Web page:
Christmas in Munich sees a city filled with a festive, happy, vibe. Everywhere you turn there are friendly faces, the smell of warm gluhwein and cinnamon dough fills the air. You can’t help but feel as though this is what Christmas is meant to be.
I’m sitting on a bus having just commenced the journey from Munich to Prague and find myself reflecting somewhat on the experiences of the past few days.
I have never been to Munich before, though I’ve been to a few European cities around Christmas time and I love the festive atmosphere and the markets that bring everyone out into the winter chill to celebrate the season. It’s a strange winter this time around in that it’s unseasonably warm.
My last European Christmas was in 2012 and it was definitely a lot cooler then. The difference is really quite remarkable. I can recall days where it was minus 10 (Celsius) and everywhere you looked you were greeted with snow. This time around it has been 12 degrees with blue skies and not a single snowflake to be seen.
I was reading this morning that it’s El Nino causing havoc with the world’s weather. It’s good to know I’ve something to blame for the lack of a white Christmas.
Despite the lack of snow, Munich is still a charming place to be at Christmas time with the impressively large Christmas market at Marienplatz dwarfing that of the one in Berlin’s Alexanderplatz.
As you walk down the long cobbled street towards the square you’ll see market stalls everywhere, selling crafts, food and drink. The market is quite simply massive but it isn’t the only one.
It feels as though around every corner another Christmas Market awaits, slightly different to the one before it. My personal favourite was the small but incredibly busy Mittelaltermarkt. This market has a few crafts but seems to be primarily focussed on what makes Christmas markets awesome, food and wine.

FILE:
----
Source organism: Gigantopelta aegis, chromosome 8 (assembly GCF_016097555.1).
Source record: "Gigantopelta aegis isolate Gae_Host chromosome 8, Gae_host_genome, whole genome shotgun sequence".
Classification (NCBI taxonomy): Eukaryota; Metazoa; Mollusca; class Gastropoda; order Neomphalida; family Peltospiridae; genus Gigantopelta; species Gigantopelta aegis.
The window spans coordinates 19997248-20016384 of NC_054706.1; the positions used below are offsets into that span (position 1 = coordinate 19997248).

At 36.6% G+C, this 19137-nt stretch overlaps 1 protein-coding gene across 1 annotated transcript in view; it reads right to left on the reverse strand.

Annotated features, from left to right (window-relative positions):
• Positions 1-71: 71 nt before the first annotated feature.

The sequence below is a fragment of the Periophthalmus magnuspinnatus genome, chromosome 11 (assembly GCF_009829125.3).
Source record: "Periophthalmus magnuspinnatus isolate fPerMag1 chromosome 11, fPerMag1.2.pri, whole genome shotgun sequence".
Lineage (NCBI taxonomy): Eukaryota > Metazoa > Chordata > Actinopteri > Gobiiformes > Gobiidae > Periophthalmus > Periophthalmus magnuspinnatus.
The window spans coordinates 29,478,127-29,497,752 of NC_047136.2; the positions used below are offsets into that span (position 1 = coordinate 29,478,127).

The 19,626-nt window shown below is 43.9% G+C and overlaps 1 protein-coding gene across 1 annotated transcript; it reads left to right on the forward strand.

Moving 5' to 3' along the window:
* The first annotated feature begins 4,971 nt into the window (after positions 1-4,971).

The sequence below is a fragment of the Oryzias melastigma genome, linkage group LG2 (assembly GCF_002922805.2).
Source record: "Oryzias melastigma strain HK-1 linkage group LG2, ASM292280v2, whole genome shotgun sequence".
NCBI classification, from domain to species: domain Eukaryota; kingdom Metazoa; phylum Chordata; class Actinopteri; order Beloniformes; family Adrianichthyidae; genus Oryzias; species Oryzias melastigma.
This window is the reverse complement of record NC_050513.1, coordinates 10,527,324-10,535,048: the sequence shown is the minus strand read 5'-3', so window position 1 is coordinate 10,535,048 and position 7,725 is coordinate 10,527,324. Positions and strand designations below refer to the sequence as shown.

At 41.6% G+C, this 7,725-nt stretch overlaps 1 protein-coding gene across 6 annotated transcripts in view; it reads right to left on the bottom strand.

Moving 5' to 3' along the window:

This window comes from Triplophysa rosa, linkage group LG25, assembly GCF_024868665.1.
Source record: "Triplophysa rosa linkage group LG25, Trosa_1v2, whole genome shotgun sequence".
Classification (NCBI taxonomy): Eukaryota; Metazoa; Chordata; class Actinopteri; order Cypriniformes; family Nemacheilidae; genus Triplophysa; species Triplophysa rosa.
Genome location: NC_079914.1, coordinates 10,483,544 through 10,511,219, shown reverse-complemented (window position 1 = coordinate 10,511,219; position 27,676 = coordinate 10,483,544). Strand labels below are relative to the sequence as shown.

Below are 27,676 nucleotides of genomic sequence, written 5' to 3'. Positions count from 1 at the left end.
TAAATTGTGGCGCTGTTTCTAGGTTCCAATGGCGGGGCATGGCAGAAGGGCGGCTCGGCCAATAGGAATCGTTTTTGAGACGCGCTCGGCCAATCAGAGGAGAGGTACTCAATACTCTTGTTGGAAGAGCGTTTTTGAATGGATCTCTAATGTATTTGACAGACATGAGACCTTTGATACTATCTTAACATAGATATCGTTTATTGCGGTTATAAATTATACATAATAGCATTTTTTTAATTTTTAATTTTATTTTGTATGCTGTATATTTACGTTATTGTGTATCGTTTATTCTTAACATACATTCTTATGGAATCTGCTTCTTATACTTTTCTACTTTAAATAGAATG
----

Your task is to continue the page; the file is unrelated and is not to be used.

There’s so many different types of dishes to choose from including woodfire roasted fish, wild boar, a type of German pizza with speck und kase (bacon and cheese) as well as old faithfuls like goulash and sausages.
There were also a couple of gluhwein stalls, with the gluhwein mug being a terracotta chalice. Despite the gluhwein and the delicious food the things which tempted me most on this trip were the baked goods like the delicious warm trdlnik! It’s not really a German thing, being more favoured in countries like Czech Republic, Slovakia and Poland but it is delicious and I was very happy to stumble upon a stall serving these in Munich!
Another faveourite was a type of cheese donut (it’s better than it sounds!) called Quarkbällchen. These things are just delicious and available all over the place for just a couple of euro for 3 or 4. I discovered them on the walk up towards Neuschwanstein Castle. There’s a quarkbällchen vendor chilling out around the halfway mark as you make you way up to the castle. I can’t emphasise enough how delicious these things are. You simply must try them! It makes a nice little reward for the 20 minutes or so of marching uphill that you’ve been doing.
One thing to be a little wary of in Munich (and pretty much anywhere else in Germany) is that the place shuts down over Christmas. This all starts either late on the 23rd December or by lunchtime on Christmas Eve as stalls close so their storekeepers can be at home with their families.
If you do need to be in Munich over Christmas and you don’t have any family or friends nearby to spend it with then there isn’t a whole lot to do over the Christmas period. My suggestion would be to get a bus or a train and make your way over to Prague which doesn’t really close down over Christmas at all. It’s what we did and we had an amazing time!